The Nambale Magnet School, as well as all of the schools in Kenya, were severely affected by the pandemic. All students needed to quarantine with friends or relatives from March until October 2020. All students are now repeating the grade in which they were enrolled at the onset of the pandemic. As a result of this interruption of learning, the students and the school are particularly in need of additional resources and support. Martine and Evalyn urge interested KDP chapter leaders and faculty leaders to visit the school, donate educational supplies, become monthly donors, and work with the teachers and students as they acquire the latest technological skills. Plans are continuing to initiate into KDP every new teacher at the NMS and to continue our two-chapter support of this school through monetary donations, visits to the school, and virtual and in-person programming. Eventually, the school will feature an artisan program to provide education and training in specified career paths including agriculture and light industry. The school is a prototype for other related projects including foster homes, self-sustaining ventures, and the nurturing, education, and empowerment of disenfranchised populations.

Outreach Opportunities/Contact Information

Visitors are urged to consider the NMS future goals and projects, as well as the work that has been accomplished by previous visitors, when selecting themes for their visits. School visits are coordinated by Martine Nolletti in conjunction with Drs. Laurie DeRosa and Nancy Murray (Fitchburg State University) and Dr. Susan Trostle Brand (University of Rhode Island). Chapter leaders and faculty member visits are reviewed and approved by the committee members, listed above. Please provide your KDP affiliation and role in your chapter, number of travelers, year and dates you would like to visit the school, and the theme you would like to introduce to the school and students. Themes or topic areas include sustainability, career-related skills, science, literacy, physical education, mathematics, technology, and international relations.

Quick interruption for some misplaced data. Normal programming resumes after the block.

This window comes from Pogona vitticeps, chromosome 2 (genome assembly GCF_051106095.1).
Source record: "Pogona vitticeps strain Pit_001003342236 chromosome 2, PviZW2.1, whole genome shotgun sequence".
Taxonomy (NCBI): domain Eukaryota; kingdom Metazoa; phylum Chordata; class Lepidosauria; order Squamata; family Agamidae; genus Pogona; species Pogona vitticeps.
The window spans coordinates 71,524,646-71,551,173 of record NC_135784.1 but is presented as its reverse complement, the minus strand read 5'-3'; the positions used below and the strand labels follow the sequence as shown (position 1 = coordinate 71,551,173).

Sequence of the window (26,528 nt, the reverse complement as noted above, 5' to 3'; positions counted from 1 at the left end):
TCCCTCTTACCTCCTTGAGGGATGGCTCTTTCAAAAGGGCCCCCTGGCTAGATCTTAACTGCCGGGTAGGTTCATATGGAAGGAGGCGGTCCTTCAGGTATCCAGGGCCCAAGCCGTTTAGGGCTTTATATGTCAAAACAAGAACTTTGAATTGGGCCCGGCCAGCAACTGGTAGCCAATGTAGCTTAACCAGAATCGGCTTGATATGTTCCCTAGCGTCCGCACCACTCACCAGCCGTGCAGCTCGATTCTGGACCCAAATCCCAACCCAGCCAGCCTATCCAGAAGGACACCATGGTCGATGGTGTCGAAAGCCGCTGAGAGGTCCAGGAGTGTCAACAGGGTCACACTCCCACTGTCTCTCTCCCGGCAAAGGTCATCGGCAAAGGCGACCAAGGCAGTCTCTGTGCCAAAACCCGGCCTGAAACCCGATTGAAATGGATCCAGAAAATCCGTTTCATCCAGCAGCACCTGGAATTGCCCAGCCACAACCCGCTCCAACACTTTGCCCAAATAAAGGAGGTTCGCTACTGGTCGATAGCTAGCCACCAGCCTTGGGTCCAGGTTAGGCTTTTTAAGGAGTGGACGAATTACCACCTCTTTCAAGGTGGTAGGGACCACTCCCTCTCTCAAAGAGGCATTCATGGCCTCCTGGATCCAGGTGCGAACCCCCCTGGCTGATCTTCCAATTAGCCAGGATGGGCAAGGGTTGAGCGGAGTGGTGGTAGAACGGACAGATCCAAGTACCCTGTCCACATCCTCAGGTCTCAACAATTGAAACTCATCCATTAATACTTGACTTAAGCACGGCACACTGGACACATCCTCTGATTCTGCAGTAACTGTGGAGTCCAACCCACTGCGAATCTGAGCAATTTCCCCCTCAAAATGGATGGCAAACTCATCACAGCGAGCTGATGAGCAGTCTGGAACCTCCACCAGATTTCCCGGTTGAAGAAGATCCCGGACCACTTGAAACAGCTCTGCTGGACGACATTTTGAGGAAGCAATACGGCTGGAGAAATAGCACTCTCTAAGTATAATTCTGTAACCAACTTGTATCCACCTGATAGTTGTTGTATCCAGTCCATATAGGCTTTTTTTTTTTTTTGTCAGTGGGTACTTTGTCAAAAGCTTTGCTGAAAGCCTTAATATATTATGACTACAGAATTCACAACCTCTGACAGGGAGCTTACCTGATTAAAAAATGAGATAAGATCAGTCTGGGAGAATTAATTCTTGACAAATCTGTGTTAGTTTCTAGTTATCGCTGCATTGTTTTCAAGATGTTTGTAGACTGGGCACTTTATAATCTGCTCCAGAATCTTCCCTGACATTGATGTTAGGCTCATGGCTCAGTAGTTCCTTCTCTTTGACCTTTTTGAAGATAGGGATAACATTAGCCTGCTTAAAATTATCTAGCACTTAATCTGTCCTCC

For additional information, Interested chapter leaders and professors may contact Dr. Susan Trostle Brand (susant@uri.edu), Dr. Nancy Murray (nmurray5@fitchburgstate.edu) or Dr. Laurie DeRosa (lderosa@fitchburgstate.edu).

To apply to travel to the NMS, visitors may contact Martine Nolletti at the Cornerstone Project, Inc. 100 Cove Street, Stonington, CT. 06378; phone: 203-525-6220; or email: info@cornerstoneproject.org.

Summary

According to the mission statement of the Cornerstone Project, “We believe that in order for people to enjoy safe, productive lives they must possess a sovereign ability to care for themselves and to have the educational tools that will assure them a respected place in today’s global society.” Cultural pluralism and higher standards of living for oppressed populations are fostered when KDP chapter leaders collaborate to provide funding for educational supplies and technology for the school, educational programming for the teachers and students, and visits to the school to interact with the students and teachers, exchanging teaching approaches and ideas. In the past three years, we have made substantial advances in these funding and programming ventures. Our outreach work has just begun, however, and the NMS and the student and teacher population in Western Kenya, in general, remain a very thirsty and deserving population for knowledge, skills, and support.